Johnson started his collegiate career at Butler University in Indianapolis before transferring to a junior college and eventually Nebraska. He batted .361 with 25 home runs and 86 RBIs in 2001 to help the program reach its first ever College World Series.
The 32-year-old made his Big League debut with the Oakland A’s in 2005. He stayed there through 2008, when Tampa Bay claimed him off waivers. Johnson then spent the 2009 season with the Yokohama Baystars in Japan. He has spent the last two seasons back in Tampa. His last hit prior to last week’s dramatic home run was in April.
Johnson and Axford are among 175 former college players on the 40-man rosters of this year’s MLB Playoff teams. Click Here to see more.
Who Needs High School…
Bryce Harper is probably the most famous player to skip his final year of high school to prepare for a future in baseball, but he is not the only one. Harper skipped his last two years of high school to enroll and play for a year at a junior college before the Washington Nationals made him their top draft pick.
Like Harper, Chris Harvey has jumped from high school to college early. However, unlike Harper, Harvey is doing at a higher level – both academically and athletically.
Harvey, a catcher like Harper, should be a senior at Germantown Academy in Pennsylvania, but instead he is working toward a shot to be Vanderbilt’s catcher in a year Tim Corbin‘s Commodores are coming off their first College World Series appearance.
The 6’6 Harvey was projected by many to go in the first three rounds of the 2012 MLB Draft, but the itch to play college ball was something he could not resist.
“It’s something that I wanted to do for a while,” Harvey recently told Max Preps. “This gives me an extra year of college, it helps me become a more well-rounded person, and the academics had a lot to do with it. I always wanted to come to Vanderbilt, and to be honest, me and my family weren’t really depending on what we were hearing [from Major League scouts and teams]. I think they basically all said what I wanted to hear.”
Other players who left high school in recent years to begin their college careers early include Levi Michael of North Carolina and UCLA’s Trevor Bauer. Things worked out well for both of them, as both made it to Omaha with their teams. Bauer was the third overall pick by Arizona in this year’s MLB Draft, while Michael went 30th overall to Minnesota.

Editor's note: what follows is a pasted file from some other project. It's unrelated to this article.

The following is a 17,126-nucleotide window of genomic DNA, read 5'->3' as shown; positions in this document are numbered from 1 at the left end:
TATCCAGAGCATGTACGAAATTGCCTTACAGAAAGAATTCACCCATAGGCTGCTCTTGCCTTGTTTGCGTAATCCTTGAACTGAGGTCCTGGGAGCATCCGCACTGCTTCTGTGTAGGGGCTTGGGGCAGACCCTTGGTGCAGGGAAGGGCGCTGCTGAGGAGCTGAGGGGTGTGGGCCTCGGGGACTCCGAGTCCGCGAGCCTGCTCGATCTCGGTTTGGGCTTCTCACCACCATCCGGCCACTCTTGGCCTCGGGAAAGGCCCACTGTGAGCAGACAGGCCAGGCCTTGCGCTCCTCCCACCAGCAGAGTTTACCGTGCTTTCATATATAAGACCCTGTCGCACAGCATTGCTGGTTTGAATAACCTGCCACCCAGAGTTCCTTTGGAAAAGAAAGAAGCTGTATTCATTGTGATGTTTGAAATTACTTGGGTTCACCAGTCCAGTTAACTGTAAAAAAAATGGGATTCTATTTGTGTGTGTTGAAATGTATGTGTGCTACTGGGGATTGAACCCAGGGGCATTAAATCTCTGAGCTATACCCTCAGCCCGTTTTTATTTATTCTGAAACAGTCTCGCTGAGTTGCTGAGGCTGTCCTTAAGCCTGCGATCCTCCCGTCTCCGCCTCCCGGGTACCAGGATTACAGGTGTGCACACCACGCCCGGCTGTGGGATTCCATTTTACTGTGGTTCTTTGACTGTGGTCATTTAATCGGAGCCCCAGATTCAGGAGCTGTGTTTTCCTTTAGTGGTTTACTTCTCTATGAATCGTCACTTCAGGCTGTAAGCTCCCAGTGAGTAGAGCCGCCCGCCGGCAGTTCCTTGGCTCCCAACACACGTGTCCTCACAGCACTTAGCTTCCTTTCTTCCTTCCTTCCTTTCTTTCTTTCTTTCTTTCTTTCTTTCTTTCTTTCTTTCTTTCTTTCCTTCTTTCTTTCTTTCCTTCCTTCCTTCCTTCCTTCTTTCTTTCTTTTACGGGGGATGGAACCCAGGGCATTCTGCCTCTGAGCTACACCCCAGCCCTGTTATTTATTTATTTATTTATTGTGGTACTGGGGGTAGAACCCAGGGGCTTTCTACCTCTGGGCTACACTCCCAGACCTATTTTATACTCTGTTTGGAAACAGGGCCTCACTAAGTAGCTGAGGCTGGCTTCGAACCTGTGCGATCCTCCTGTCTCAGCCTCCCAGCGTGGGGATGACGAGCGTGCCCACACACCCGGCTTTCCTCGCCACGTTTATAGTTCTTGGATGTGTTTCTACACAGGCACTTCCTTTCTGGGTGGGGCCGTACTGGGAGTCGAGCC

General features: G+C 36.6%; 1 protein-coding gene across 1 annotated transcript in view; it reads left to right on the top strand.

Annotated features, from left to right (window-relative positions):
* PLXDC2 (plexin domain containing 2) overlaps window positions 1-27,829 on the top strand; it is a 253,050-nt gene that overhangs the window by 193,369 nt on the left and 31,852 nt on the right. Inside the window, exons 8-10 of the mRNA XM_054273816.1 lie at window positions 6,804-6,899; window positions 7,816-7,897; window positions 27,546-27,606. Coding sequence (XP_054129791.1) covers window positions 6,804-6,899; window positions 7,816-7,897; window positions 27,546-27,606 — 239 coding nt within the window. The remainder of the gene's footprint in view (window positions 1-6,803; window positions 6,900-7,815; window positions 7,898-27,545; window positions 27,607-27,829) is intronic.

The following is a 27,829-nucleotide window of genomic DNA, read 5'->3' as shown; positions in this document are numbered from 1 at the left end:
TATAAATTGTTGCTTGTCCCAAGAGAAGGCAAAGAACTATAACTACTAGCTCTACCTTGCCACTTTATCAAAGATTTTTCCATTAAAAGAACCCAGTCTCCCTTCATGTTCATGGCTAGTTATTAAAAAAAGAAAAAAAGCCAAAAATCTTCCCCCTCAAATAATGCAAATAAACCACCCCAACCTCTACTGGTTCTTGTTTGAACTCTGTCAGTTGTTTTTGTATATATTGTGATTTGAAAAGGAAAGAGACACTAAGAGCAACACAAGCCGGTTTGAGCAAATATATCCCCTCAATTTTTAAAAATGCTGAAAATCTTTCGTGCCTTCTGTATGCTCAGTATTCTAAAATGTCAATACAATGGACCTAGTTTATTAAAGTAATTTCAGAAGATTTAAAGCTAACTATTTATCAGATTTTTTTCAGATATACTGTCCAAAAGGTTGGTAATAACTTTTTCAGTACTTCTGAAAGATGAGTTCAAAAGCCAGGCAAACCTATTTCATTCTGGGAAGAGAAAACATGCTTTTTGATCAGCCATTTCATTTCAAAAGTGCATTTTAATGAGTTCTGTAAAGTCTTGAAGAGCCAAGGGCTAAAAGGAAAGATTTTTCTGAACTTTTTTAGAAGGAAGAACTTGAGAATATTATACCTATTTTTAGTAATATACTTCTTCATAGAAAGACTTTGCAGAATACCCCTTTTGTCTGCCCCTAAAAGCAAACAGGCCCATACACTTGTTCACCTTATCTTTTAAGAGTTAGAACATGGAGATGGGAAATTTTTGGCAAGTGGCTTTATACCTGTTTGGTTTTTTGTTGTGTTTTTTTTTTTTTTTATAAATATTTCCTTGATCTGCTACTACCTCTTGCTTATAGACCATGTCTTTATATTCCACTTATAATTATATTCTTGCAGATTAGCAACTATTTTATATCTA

Who Needs Two?
Speaking of Vanderbilt, tickets are on sale now for the DeMarini Fall Classic between the Commodores and Cal State Fullerton. The two games will take place October 22 & 23 at Vandy’s Hawkins Field in Nashville. The Titans are led by first year head coach Rick Vanderhook, who was an assistant on UCLA’s 2010 CWS runner-up team. Vanderhook was hired after Dave Serrano left Fullerton to become head coach at Tennessee.
Missouri and Iowa Lending A Helping Hand…
The Missouri and Iowa baseball teams will play a pair of fall exhibition games this weekend (October 8 & 9) and the proceeds from the games will go to a worthy cause.
All proceeds from those games will go directly toward rebuilding Joplin, Missouri’s Little League baseball programs, which were ravaged by tornadoes last May. Saturday’s baseball game will be held prior to the Missouri-Kansas State football game. First pitch for the exhibition is set for 12:30 (Central Time) and kickoff for the football game is at 2:30 pm. Sunday’s game starts at 1 pm.
Fans who can’t attend the games but would like to donate to the cause can contact Missouri director of baseball operations, Evan Pratte, at 573-882-1917 or via e-mail at firstname.lastname@example.org.
CLICK HERE to see a video with Mizzou head coach Tim Jamieson further discussing the Joplin relief effort.
Schedules, Schedules and More Schedules…
Now that October is here, we will continue to see more and more college baseball teams release their 2012 schedules. we will link them along with team rosters on our master Schedule Page as they are released.
Long Beach State has the best non-conference slate that I have seen so far. Cal, UCLA, USC, Oregon, Arizona State Washington State, and Wichita State are all among the teams the Dirt Bags will face in 2012.